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Betting in Nepal

Published on: 01/02/2016

Nepal is situated in South Asia between India and Tibet and is home to Mount Everest, the tallest peak on the planet. The nation is home to around 30 million citizens of which 80% are Hindu. The national language is known as Nepali.

Unlike many other nations in South Asia, Nepal licences and regulates casinos. In order to take advantage of the tourist trade, all hotels that hold five-star status are permitted to host casinos. As a result, Nepal attracts many visitors from neighbouring countries keen to take advantage of the relaxed regulations.

However, the law states that citizens of Nepal are not permitted to use any gambling services including casinos or sports betting establishments. Kathmandu was the venue for the first casino - known as the Casino Nepal - which was opened by an American businessman named Richard. D. Tuttle in 1968. The 2,500 square-foot property included two restaurants, a 300-room hotel, 11 gaming tables and 60 slot machines. A further seven casinos were opened under Tuttle’s guidance. His attempts to open an eighth in 2007 were scuppered by the ruling Nepalese communist party, who discovered that revenue from the existing venues was being channelled directly into the accounts of the royal family.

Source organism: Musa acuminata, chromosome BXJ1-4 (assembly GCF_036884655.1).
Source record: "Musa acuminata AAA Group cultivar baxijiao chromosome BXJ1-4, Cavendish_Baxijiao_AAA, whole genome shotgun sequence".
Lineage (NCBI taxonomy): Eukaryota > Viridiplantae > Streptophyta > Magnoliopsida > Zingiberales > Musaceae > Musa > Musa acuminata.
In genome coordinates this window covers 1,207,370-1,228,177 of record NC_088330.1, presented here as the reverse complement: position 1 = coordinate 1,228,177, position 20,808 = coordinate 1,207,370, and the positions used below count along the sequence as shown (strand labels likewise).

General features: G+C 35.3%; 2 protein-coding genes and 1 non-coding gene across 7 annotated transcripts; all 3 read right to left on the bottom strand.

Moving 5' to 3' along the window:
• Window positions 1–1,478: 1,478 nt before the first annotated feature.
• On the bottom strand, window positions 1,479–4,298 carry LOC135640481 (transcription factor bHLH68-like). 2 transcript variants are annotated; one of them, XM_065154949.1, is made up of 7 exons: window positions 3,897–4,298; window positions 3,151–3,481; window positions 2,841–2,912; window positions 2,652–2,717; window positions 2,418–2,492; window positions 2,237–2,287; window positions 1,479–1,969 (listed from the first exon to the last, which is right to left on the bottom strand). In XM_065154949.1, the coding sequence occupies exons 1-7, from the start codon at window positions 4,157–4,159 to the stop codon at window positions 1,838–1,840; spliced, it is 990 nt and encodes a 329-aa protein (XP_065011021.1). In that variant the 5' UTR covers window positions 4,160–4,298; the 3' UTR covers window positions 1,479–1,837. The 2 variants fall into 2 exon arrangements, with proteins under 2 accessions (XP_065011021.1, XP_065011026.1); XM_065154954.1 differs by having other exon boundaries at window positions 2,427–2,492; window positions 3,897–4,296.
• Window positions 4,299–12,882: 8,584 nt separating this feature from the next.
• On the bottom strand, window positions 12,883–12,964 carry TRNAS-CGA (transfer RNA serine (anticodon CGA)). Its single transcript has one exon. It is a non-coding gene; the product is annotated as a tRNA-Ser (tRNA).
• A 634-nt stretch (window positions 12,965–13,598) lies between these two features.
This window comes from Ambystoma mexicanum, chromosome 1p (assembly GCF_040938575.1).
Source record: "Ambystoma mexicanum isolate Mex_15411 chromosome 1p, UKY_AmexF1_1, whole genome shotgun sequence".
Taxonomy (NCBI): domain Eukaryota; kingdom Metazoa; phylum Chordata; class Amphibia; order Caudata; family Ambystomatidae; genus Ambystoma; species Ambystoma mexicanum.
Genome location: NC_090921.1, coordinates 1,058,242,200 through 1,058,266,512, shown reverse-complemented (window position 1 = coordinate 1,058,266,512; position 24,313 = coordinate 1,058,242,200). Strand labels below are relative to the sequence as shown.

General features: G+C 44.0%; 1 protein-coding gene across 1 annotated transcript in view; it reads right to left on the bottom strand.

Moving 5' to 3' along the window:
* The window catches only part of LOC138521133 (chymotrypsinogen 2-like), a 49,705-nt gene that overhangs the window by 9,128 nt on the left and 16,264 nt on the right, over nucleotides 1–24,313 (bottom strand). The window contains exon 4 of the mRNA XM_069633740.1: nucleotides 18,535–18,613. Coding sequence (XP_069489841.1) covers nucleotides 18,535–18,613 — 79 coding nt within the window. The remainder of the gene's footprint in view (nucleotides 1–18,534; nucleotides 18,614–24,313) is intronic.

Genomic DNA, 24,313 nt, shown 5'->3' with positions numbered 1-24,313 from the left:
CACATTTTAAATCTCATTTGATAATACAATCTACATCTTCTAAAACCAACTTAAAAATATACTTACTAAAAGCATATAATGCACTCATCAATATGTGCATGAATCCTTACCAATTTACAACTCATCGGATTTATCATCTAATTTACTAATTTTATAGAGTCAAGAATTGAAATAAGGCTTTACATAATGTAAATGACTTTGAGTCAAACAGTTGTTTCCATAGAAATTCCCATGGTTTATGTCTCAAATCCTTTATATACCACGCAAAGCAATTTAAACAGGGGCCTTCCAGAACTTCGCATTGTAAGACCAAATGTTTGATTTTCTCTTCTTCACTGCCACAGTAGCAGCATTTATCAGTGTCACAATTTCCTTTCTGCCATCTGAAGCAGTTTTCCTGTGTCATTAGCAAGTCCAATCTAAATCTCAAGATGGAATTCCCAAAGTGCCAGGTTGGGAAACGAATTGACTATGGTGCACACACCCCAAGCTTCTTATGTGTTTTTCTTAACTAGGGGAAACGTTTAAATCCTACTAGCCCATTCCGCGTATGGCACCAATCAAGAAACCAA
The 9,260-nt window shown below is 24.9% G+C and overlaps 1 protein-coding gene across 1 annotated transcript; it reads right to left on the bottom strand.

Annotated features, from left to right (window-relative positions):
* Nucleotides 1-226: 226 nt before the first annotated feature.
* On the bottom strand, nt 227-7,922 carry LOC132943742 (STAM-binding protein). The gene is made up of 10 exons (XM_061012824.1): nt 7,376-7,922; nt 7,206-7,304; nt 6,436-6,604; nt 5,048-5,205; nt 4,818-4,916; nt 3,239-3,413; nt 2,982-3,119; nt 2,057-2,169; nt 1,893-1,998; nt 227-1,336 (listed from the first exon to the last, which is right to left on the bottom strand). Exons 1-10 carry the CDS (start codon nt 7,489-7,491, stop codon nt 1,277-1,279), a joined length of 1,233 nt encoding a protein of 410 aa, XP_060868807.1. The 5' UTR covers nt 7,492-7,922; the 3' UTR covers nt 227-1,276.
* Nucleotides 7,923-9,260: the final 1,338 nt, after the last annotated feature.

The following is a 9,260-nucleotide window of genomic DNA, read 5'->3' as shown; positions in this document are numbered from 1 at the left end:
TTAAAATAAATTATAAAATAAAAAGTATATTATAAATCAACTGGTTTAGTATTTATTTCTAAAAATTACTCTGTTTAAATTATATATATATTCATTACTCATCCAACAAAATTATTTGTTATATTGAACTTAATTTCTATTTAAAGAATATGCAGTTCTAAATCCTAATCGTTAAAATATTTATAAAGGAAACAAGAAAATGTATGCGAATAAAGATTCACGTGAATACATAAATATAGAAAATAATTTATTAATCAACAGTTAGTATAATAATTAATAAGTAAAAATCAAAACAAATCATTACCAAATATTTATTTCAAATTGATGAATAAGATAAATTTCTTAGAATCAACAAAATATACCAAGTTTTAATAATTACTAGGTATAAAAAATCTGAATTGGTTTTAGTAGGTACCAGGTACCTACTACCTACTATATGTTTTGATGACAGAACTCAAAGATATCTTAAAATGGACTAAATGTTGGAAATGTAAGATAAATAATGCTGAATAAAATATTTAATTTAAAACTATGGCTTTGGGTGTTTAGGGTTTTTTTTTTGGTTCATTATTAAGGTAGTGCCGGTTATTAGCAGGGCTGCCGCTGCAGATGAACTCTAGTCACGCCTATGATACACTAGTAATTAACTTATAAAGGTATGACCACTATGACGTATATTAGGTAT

In 2007, Nepal became a federal democratic republic and initiated moves to abolish the monarchy and clean up the culture of corruption that had developed between them and local businessmen. The King was finally deposed by the Maoist government in 2008.

In an attempt to wipe out illegal bookmakers, a clean-up operation was carried out which uncovered a web of organised crime. Prior to the operation, a string of murders, robberies and extortion rackets were directly attributed to turf wars between illegal bookmakers. As a result, all of Kathmandu’s eight casinos were ordered to relocate outside of the capital and four smaller venues were forced to close. Since the change, the once-thriving gambling scene in the capital has all but vanished and tourist numbers have dropped.

To this day, the only gambling activity that citizens of Nepal can legally partake in is elephant polo. Wagering on the sport was originally permitted by the King and remains legal to this day. Online sportsbooks and casinos are strictly forbidden and only foreigners over the age of 21 may use the last remaining casino halls.

However, those with a desire to bet can do so via foreign online bookmakers. Around 450 top sportsbooks based outside of Nepal accept bets from citizens within the country. These include famous names such as William Hill, Bet365, Paddy Power, Ladbrokes, Unibet, 888 Sport